This profile appeared earlier this year as part of On Wall Street's Top 40 Under 40. All details are as of Sept. 31, 2017. To see who else made the top 10, please click here.
At age 34, Adam Merino made his third appearance on the Top 40 Under 40 ranking, coming in at No. 6 with $4.338 million in production. But that’s hardly surprising. Success has come early in Merino's life.
As a college intern, he was vetting top-shelf hedge fund managers for consideration in the portfolios of the ultrahigh-net worth-clients of CTC Consulting in Portland, Oregon. Then throughout his senior year at Lewis and Clark College, Merino was working as a full-time, 40-hour-a-week employee at CTC. (If that wasn't enough, he also played on Lewis and Clark's basketball team.)
Merino's work evaluating hedge fund leaders put him in the company of some of Wall Street's top managers when he was barely old enough to buy a drink, while also steeping him in the analytical, research-heavy side of the business.
"The initial year or year-and-a-half of work at CTC really helped to build out my analytical skillset, but really when it comes down to evaluating a money manager, it's more a qualitative decision," he says. "That's something that you only learn from sitting in with money managers."
After college Merino decamped to New York, joining U.S. Trust and then, following that firm's acquisition by Bank of America, he jumped to Morgan Stanley in the summer of 2007.
At that time, the markets were heading into a period of volatility that would spiral into a full-blown meltdown, and by 2009, only Merino and his long-time mentor, Bob Stolar, were left from the original team.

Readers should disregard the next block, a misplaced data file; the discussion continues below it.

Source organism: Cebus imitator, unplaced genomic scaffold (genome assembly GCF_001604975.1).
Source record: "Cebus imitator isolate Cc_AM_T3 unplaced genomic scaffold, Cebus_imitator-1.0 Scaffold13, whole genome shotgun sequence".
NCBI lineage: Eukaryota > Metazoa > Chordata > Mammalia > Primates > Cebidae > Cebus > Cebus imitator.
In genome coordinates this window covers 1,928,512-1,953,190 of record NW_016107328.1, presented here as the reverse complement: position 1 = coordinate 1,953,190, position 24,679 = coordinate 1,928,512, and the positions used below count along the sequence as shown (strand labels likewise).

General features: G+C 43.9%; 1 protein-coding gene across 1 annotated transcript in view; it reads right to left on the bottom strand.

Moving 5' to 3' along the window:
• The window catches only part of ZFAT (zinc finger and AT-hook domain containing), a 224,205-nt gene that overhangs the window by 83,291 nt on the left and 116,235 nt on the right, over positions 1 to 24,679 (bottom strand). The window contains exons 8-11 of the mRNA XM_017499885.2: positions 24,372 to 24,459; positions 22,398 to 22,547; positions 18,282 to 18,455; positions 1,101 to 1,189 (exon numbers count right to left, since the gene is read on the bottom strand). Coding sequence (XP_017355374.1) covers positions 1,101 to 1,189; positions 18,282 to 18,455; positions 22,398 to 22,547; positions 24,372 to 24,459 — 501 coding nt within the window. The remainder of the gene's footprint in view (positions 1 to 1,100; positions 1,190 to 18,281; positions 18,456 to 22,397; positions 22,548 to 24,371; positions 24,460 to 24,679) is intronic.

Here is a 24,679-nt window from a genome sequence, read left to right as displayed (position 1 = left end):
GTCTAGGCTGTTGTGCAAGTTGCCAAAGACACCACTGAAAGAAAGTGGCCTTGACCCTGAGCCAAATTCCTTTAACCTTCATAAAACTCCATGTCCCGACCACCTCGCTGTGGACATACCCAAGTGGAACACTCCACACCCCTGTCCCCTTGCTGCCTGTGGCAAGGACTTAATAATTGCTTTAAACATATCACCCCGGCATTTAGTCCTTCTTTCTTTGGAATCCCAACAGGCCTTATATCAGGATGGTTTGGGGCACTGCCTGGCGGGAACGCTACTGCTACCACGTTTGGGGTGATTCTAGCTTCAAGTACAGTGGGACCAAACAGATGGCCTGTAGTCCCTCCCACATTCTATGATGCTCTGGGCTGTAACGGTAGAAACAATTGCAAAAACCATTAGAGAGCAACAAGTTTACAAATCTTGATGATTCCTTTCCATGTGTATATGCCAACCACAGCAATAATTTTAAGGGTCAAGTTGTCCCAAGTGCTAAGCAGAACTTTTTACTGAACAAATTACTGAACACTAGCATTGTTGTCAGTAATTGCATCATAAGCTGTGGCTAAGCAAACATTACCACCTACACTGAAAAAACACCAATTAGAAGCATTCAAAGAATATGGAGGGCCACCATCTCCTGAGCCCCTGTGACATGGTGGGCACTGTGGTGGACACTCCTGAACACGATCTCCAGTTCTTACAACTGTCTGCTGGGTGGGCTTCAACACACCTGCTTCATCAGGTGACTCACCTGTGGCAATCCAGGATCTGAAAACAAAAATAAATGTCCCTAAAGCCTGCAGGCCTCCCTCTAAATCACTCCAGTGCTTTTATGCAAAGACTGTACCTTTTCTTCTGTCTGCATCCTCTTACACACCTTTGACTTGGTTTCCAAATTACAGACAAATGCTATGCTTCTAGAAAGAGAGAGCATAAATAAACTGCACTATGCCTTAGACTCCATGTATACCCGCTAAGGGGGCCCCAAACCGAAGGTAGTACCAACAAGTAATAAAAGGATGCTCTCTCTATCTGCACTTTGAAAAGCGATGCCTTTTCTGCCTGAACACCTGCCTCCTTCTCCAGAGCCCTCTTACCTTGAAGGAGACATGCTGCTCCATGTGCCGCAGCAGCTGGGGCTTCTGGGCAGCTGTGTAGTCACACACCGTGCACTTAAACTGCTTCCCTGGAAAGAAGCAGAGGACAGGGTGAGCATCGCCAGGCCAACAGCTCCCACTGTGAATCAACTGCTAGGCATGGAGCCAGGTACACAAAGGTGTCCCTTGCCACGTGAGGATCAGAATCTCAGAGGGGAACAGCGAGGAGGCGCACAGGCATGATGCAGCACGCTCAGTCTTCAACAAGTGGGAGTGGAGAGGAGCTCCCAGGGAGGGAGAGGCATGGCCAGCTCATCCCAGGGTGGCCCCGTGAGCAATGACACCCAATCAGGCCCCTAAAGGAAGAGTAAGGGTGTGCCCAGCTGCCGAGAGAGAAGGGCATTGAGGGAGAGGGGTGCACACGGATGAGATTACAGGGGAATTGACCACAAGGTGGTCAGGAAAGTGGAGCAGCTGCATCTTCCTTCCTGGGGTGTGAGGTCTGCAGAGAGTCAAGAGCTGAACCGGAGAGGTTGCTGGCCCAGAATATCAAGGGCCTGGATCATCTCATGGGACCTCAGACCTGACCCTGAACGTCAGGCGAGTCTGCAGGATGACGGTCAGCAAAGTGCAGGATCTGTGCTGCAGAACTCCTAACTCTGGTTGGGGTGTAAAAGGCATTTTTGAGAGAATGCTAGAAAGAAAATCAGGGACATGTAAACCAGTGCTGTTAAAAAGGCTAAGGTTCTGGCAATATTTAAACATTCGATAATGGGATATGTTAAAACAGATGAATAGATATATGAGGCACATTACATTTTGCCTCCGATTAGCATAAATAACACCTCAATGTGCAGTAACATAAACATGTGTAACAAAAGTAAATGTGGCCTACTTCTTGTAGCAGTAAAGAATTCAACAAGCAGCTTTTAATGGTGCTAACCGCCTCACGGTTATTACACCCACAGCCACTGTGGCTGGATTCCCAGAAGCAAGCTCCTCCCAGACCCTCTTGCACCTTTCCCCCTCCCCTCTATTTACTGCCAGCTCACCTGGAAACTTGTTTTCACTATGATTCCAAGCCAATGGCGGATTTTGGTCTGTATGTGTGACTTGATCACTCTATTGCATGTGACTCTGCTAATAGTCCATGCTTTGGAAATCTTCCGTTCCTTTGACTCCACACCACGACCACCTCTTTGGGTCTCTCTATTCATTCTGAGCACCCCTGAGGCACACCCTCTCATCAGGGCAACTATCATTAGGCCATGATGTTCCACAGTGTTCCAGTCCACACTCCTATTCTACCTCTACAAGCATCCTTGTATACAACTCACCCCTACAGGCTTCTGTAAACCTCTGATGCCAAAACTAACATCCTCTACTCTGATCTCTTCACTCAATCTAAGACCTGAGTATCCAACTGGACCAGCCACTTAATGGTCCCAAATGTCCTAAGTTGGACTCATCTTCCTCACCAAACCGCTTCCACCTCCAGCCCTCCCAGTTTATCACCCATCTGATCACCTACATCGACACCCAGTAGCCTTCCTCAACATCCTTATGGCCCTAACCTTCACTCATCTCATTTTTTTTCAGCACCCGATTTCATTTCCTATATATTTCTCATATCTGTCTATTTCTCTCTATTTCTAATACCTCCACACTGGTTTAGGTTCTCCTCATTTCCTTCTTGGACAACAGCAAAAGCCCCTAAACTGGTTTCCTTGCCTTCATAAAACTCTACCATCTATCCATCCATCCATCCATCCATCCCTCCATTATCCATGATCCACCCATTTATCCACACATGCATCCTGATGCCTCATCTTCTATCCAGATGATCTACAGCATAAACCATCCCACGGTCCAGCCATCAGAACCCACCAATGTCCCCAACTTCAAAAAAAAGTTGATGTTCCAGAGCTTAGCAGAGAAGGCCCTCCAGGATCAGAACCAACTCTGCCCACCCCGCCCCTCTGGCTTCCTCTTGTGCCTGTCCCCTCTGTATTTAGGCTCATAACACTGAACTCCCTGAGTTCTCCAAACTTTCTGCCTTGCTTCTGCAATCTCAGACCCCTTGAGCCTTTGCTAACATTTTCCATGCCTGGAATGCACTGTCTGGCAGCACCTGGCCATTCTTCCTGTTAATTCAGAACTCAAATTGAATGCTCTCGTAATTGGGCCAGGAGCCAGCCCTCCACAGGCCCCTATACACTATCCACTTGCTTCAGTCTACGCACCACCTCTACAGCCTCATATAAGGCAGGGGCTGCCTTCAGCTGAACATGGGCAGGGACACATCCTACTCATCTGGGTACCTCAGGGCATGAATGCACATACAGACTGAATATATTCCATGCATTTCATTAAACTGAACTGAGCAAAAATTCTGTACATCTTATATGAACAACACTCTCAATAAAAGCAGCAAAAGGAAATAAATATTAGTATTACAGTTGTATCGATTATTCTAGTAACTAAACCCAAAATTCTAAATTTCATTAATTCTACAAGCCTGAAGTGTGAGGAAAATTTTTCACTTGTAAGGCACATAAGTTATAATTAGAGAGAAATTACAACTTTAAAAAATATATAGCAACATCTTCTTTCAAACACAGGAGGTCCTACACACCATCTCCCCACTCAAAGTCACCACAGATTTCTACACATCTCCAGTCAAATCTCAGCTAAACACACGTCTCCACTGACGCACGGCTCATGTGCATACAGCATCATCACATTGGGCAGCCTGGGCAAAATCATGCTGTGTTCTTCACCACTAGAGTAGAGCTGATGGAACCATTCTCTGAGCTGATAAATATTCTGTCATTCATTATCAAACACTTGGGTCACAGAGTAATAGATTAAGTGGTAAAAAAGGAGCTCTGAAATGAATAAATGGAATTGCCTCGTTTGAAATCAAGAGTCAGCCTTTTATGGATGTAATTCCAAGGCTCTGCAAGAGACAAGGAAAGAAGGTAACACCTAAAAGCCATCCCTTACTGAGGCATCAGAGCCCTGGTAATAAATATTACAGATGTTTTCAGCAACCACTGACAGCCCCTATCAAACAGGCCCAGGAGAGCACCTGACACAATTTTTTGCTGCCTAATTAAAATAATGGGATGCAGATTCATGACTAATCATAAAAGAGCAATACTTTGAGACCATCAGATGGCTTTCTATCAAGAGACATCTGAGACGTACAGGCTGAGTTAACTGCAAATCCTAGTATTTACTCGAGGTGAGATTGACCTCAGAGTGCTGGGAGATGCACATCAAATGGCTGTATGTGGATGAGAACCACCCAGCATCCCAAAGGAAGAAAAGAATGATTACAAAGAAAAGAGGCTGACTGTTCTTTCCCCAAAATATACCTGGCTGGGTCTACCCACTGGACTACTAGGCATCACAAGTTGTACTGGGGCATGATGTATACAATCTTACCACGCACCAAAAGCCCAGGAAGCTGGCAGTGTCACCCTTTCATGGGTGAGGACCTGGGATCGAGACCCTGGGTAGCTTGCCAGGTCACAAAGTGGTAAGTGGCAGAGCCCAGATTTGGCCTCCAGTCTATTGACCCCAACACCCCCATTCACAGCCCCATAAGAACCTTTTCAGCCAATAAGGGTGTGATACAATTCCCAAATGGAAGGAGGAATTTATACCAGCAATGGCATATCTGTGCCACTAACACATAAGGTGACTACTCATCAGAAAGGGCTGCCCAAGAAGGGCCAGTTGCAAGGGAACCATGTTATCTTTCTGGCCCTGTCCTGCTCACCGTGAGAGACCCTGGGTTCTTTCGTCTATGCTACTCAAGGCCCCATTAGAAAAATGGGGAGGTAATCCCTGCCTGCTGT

"There was definite fear in the marketplace," Merino recalls, though he describes that upheaval as "an opportunity to get more and more ingrained with our largest clients, and become more of a source of trust and relief for them."
"It goes to show you that if you stick it out and do right by your clients, in the long run you'll do pretty well," he says.
Now Merino is a managing director at his firm, which he jointly heads up with Stolar, leading a team of six and serving a roster of around 35 families, whose average wealth Merino ballparks at around $75 million.
Merino emphasizes the team-oriented model of his practice, eschewing a "hierarchical" structure in favor of a "horizontal working environment" where all members work collaboratively and sit at the same desk.
"We're all actively engaging each other, asking questions," he says. "We all wear multiple hats, so there's not a defined role for one person versus another."